So, having reviewed all that, let me go back to my first question:  Did you hear that?  What do I mean by “that?”  I mean did you hear that Jesus expects us to hear his voice and know him.  I will confess to you right now that I can not honestly claim to have heard a voice that I knew was Jesus telling me anything.  I have heard a lot of voices who claim to have heard Jesus’ voice.  I do not dismiss all of these claims unless they involve the person claiming Jesus told them to tell me to give them a lot of money to buy a jet or build a mansion for them.  I believe many mystics have experienced what they believe was an authentic voice of the Risen Christ.  I can’t make that claim. 

         

But maybe the problem is in me.  Maybe I am not listening well enough.  Of course, it doesn’t take a genius to understand “a basic fact recognized and studied in the field of speech communication: listening. Prior to recognizing and responding to a sound, one must listen.”  In a book titled, Listening, the authors “identify five basic types of listening: discriminative, comprehensive, critical, therapeutic and appreciative.[1]”  I’m not even going to try to cover all that.  Let’s just say listening, really listening, takes effort.

         

So, you can’t imagine how much I appreciate you even pretending to listen to me for the 15-20 minutes I drone on each week.  To me it is a miracle that you – or anyone – in this day and age bothers.  Church attendance decline indicates fewer and fewer do.  But here’s the other thing I keep in mind.  I do not presume to tell you that everything I say is “the Word of God,” or that you must agree with me, if you are even listening and not just hearing me.  I invite you to mentally argue with me or even speak to me directly if you have questions, alternative beliefs etc.  Even when I don’t say specifically, “I believe,” something, I invite you to hear what I say as what I believe and to reflect on that in relationship to what you believe.  I invite you to listen for the Spirit of God to use my words to speak something you and God believe you need to hear.  When it comes down to it, you and I together must discern whether we are hearing the Good Shepherd’s message – mediated through my mind, spirit, and voice - and whether we are listening enough to respond to it faithfully.

         

Now, enough with all that.  I want to proceed from here by saying I agree totally with the husband who once said he has heard the voice of God often.  He said, “It usually comes from my wife’s mouth - and I better obey!”  All kidding aside, what I mean is I believe, there I said it again, I believe that Christ’s Spirit often speaks through the people I hear enough to listen to.  In other words, I believe Christ often speaks truth to us through other voices.  I believe Christ can use others to speak truth to us in a way we can hear it.  But even that is tricky, right?  There are plenty of voices out there who CLAIM to be the voice of Jesus, but you and I know that much of that doesn’t quite sound right.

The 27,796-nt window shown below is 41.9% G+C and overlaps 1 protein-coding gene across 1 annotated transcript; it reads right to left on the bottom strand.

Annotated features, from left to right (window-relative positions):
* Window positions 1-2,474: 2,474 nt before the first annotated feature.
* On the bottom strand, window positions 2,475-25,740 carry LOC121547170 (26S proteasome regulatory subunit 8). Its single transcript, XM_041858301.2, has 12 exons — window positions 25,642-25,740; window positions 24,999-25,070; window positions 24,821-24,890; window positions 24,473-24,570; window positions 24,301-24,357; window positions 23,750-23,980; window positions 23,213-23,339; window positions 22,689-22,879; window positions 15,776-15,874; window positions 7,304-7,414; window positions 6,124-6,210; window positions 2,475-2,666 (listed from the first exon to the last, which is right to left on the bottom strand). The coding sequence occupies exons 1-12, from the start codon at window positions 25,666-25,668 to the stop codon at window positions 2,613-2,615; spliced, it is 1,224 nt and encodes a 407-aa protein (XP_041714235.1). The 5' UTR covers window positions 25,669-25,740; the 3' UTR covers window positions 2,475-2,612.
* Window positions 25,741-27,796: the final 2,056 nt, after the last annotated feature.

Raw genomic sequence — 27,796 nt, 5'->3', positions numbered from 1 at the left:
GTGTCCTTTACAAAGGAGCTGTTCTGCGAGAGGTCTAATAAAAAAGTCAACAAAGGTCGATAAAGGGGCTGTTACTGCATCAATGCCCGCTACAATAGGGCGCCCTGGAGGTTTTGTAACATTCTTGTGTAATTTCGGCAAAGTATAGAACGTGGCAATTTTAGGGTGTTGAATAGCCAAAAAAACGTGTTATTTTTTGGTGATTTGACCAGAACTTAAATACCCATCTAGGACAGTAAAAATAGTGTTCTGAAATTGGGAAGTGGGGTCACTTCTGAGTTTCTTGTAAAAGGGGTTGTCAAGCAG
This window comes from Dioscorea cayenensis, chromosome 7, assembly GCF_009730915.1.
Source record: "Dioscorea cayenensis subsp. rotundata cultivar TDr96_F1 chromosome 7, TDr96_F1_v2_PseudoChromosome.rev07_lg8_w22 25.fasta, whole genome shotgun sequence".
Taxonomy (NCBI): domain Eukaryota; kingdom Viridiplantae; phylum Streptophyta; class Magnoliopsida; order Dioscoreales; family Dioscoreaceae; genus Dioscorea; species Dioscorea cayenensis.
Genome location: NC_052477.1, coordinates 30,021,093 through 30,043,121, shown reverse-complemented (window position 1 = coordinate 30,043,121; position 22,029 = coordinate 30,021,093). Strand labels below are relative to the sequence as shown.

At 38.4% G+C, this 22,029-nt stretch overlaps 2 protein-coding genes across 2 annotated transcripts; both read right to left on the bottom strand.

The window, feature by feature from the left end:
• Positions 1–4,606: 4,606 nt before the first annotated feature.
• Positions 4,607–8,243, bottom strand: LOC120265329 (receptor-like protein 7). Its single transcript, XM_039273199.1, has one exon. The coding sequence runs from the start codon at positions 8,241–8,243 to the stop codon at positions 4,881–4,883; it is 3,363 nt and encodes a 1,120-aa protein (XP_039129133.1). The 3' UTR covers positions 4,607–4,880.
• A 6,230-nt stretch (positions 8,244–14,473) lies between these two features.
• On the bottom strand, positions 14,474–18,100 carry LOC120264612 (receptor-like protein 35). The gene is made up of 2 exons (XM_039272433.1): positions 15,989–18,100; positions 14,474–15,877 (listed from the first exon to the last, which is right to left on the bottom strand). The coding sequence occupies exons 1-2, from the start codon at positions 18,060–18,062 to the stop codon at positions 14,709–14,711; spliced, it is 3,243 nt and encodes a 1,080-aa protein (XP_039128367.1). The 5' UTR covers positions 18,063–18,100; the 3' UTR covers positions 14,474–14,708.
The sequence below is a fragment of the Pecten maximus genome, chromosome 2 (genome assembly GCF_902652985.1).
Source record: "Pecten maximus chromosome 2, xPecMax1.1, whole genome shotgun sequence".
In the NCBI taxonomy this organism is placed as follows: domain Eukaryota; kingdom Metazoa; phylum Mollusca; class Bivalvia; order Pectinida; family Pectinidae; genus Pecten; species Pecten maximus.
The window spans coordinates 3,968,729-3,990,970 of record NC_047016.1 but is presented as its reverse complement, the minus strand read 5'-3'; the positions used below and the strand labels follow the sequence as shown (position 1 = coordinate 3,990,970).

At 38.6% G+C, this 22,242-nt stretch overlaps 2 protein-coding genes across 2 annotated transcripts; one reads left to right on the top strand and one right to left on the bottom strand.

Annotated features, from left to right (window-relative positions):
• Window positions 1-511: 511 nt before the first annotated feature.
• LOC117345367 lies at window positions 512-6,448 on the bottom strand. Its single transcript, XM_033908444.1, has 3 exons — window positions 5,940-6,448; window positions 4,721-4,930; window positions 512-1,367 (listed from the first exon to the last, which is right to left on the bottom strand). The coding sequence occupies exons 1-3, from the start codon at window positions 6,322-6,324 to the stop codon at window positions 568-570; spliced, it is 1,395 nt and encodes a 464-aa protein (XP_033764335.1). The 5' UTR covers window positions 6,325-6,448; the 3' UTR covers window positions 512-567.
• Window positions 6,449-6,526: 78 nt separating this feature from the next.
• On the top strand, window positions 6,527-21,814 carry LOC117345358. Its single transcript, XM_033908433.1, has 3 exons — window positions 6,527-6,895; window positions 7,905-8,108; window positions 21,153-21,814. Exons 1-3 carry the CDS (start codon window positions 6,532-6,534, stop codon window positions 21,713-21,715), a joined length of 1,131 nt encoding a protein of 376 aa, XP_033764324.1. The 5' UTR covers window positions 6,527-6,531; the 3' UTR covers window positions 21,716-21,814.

There are a lot of voices claiming to speak for Jesus - words that are hateful, divisive, and even evil, in my opinion.  I put those in the same category as some on the political front who I assume the way you can tell whether they are lying or not is the answer to the question, “Well, if he’s breathing, he’s lying.”  All those caveats aside, what do I hear the Good Shepherd saying?  The words of the chorus and third verse we sang just a short while ago in the song, “You Say,” speak to me in a way that sounds a lot like the Jesus I know.  When we sang that did you hear that?  Were you listening? 


Chorus:

You say I am loved when I can’t feel a thing

You say I am strong when I think I am weak

You say I am held when I am falling short

And when I don’t belong, oh, You say I am Yours

And I believe, oh I believe

What You say of me, I believe


Verse 3

The only thing that matters now

Is ev'rything You think of me

In You I find my worth

In You I find my identity

Oh, I believe, I believe.


What do you hear when you listen for the voice of Christ?  Do listen for condemnation and judgment?  Let me invite you to listen for love, forgiveness, and acceptance.  Do you hear hatred or exclusion?  Let me invite you to listen for more than “just” love, listen for infinite, unconditional love and a never-ending welcome.  Do you hear hurtful or angry things?  Let me invite you to listen to this: the Good Shepherd speaks only grace, forgiveness, a welcome home.  Did you hear that?  AMEN.


[1] Andrew Wolvin and Carolynn Gwynn Coakley, Listening, 5th edition (McGraw-Hill, Columbus, OH, 1995, referenced by Susan Hedahl, workingpreacher.org, May 3, 2009.